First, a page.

Why You Need to Know About Post-Meal Glucose

Why You Need to Know About Post-Meal Glucose Levels

People diagnosed with diabetes know that checking their fasting blood glucose (glucose levels after 8 hours of not eating) is important to keeping their diabetes in check. However, just once-daily blood tests are not sufficient. To provide full information on your day-long glucose highs and lows, post-meal sugar tests are essential too. Post-meal glucose checks now make up the second half of the full glucose-monitoring equation. Here’s what you need to know about postprandial glucose:

What is Post-Meal Glucose?

Post-meal glucose, or PMG, defines blood sugar levels after a meal. Glucose levels start increasing 10-15 minutes following a meal. They peak 1-2 hours after that. In non-diabetic individuals, this blood sugar spike usually settles to pre-meal levels (under 140 mg/dL) within 2-3 hours due to efficient insulin action.

However, the absence or underproduction of insulin in someone with type 1 or type 2 diabetes means that blood sugar remains elevated well above the American Diabetes Association (ADA) recommended 180 mg/dL. These unprecedented spikes, if left unnoticed for long, result in numerous diabetes complication over the years.

PMG and HbA1C

Hemoglobin A1C levels are top of the list in any diabetes management program. This is because high HbA1C drastically increase the incidence of diabetes-related complications, particularly diabetic neuropathy (nerve damage), retinopathy (eye damage), and nephropathy (kidney damage).
The normal A1CE for someone with diabetes is 7%. However, even the most minor and insignificant post-meal glucose spike can have an effect. If allowed to increase unchecked, post-meal spikes can elevate HbA1C to dangerous levels. This can result in gradual damage to the eyes, nerves, and kidneys.

How controlling Post-meal sugar levels Aids Diabetes Management

In addition to preventing diabetes-related complications, regularly checking postprandial blood glucose levels alongside fasting and pre-meal levels provides the following benefits:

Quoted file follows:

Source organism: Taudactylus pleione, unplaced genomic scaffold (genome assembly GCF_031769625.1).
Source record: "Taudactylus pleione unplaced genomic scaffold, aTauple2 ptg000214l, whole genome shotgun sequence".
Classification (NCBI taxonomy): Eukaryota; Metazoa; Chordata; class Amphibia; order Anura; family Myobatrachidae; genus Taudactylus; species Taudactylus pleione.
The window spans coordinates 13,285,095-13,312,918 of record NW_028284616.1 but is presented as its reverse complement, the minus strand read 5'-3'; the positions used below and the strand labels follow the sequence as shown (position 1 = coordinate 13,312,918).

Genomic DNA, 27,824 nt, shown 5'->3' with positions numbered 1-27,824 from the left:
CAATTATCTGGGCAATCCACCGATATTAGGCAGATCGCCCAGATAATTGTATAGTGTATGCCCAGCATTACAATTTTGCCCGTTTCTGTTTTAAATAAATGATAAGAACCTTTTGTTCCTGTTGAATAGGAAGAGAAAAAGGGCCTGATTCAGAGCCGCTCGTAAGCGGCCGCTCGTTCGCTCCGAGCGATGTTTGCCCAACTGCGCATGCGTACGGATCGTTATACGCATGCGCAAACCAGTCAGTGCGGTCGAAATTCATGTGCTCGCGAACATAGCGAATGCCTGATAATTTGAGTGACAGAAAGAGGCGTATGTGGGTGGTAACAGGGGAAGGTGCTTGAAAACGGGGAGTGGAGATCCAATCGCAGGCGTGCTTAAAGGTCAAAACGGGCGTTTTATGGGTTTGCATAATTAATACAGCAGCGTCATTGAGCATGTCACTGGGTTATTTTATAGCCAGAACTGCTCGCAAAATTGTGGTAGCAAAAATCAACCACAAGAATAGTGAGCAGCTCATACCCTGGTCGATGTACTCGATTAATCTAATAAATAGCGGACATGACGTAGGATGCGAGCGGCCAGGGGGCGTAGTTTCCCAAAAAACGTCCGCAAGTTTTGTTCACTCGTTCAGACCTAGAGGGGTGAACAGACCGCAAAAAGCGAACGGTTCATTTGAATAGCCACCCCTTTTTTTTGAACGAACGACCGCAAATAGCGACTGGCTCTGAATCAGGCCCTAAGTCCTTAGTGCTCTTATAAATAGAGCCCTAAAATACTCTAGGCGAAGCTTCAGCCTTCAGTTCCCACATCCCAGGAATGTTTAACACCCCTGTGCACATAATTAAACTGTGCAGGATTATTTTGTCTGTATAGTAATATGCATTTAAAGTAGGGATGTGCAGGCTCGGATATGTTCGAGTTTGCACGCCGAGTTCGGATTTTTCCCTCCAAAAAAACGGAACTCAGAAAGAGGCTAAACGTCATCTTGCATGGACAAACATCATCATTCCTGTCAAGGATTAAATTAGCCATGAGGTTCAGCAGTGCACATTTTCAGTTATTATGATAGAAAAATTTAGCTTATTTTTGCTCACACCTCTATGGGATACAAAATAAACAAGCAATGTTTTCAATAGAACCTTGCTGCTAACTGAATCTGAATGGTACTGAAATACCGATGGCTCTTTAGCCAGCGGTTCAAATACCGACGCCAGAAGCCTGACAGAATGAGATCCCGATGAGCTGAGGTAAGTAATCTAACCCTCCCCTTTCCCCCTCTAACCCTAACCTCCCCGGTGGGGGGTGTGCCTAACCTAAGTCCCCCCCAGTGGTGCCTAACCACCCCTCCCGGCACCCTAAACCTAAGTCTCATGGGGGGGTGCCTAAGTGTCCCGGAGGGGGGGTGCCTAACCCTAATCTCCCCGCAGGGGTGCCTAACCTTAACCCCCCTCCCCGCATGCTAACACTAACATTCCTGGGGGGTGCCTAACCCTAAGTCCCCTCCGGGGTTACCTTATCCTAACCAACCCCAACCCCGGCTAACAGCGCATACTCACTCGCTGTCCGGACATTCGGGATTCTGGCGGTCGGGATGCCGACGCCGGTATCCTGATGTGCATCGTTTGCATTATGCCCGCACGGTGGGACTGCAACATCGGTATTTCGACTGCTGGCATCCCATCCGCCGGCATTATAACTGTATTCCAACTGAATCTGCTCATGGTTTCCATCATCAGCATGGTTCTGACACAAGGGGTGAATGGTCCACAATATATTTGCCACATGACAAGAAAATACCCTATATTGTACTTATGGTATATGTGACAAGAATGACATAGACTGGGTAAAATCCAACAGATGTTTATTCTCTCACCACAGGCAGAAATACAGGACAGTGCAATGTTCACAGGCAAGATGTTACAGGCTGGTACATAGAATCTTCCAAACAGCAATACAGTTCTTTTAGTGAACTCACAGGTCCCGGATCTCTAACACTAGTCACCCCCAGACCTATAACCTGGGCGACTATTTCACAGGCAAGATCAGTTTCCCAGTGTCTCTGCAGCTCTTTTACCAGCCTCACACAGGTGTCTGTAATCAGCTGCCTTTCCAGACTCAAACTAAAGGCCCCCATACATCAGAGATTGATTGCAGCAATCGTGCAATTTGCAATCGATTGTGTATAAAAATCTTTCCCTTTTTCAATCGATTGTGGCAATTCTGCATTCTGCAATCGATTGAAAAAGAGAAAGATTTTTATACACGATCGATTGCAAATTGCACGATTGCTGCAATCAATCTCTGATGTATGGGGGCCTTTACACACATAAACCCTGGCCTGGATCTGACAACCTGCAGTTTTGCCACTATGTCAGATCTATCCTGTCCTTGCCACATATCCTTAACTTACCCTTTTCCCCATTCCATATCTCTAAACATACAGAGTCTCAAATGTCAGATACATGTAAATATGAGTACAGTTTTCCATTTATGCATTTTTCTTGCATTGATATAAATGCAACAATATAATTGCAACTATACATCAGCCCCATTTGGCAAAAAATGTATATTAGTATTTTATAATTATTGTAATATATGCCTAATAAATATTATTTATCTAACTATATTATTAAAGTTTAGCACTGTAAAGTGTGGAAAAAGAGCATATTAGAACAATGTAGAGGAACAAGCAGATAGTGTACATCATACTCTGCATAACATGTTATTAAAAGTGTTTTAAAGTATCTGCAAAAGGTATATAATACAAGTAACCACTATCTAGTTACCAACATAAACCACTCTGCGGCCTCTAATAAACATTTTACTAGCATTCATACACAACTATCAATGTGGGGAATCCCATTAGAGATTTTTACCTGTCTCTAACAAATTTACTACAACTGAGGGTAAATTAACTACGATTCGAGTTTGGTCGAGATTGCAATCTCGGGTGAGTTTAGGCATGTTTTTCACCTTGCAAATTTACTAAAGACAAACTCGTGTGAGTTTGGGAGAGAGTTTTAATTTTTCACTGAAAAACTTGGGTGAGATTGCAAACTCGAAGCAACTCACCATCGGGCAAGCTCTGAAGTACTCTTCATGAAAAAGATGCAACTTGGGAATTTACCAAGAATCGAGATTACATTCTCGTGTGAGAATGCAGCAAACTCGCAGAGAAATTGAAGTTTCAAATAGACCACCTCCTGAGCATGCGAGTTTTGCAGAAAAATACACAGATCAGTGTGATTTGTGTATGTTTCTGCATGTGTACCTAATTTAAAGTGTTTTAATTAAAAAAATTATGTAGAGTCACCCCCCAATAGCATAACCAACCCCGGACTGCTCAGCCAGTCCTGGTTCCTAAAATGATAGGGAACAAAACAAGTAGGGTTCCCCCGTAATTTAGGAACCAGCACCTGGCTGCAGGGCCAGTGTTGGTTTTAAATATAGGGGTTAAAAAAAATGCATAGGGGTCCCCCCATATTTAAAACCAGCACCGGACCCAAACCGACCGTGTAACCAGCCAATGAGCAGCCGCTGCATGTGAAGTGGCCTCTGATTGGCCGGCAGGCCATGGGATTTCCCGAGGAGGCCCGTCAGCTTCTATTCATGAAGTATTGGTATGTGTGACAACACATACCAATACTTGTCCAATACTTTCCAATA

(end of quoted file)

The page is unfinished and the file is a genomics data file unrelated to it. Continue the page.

• Aiding the care team in find ways to normalize A1C levels in people with problems reaching their target A1C goals. The user-friendly Glu-Sage blood glucose meter helps ease the process. It stores your blood glucose data safely within your smartphone after every reading.
  • Helping to determine the effectiveness of an overall diabetes plan.
  • Helping doctors determine and adjust optimum pre-meal insulin requirements in people with type 1 diabetes.

Who Should Check Their Post-Meal Sugar Levels?

PMG requirement and frequency varies from person to person and requires consultation with one’s care team for determining individual target goals. However, certain factors may require more frequent PMG checks:

  • Trying new insulin or a new insulin dosage
  • Uncontrolled diabetes
  • A history of Postprandial glucose elevation
  • Taking multiple medications
  • High risk for hyper- or hypoglycemia
  • Pregnant women with type 1, type 2, or gestational diabetes

Ways to Keep Post-Meal Glucose in Check

  • Sugar Check

Always do a PMG check 90 minutes after a meal, as this is when the injected insulin or ‘analogue’ insulin has reached maximum effect. In people with type 1 diabetes, blood sugar levels should generally be between 90-160 mg/dL after 90 minutes. Medworks’ Glu-Sage smartphone glucose meter can aid in checking whether a person with diabetes is within these targets. It provides immediate color-based feedback.

  • Carb Counting

Carbohydrates elevate Post-Meal Glucose levels more than either fats or protein. Therefore, checking and adjusting the amount of carbohydrates in your meals can help with achieving optimum post-meal sugar levels. This is especially true for people with type 1 diabetes. Type 1 diabetics have to inject their pre-meal insulin by estimating the total calories in every meal to avoid hypo or hyperglycemia.

  • Low Carb Diet

Some people may benefit from following a low-carbohydrate diet that involves limiting whole grains and starchy vegetables and fruits to small once or twice daily portions, or replacing them with non-starchy vegetables, healthy fats, and protein.

This aids natural insulin in processing the consumed sugars (since carbohydrates convert to sugar in the bloodstream) in people with type 2 diabetes, and eases the lengthy insulin calculations for those with type 1 diabetes. You can start off with some healthy, low-carb lunch ideas. [1] However, consult with your doctor before adopting a low-carb diet, especially if you take blood sugar-reducing medications or insulin, as it may result in hypoglycemia if the dosage is not lowered.

Note: Always wash your hands before Post-Meal glucose testing as any food residue may be included in the final reading. Daily blood glucose monitoring is a positive step on your part towards diabetes management. However, checking your fasting, pre-meal, and post-meal blood glucose can help ensure that your diabetes remains controlled and free of complications.

Image Credits: BBC

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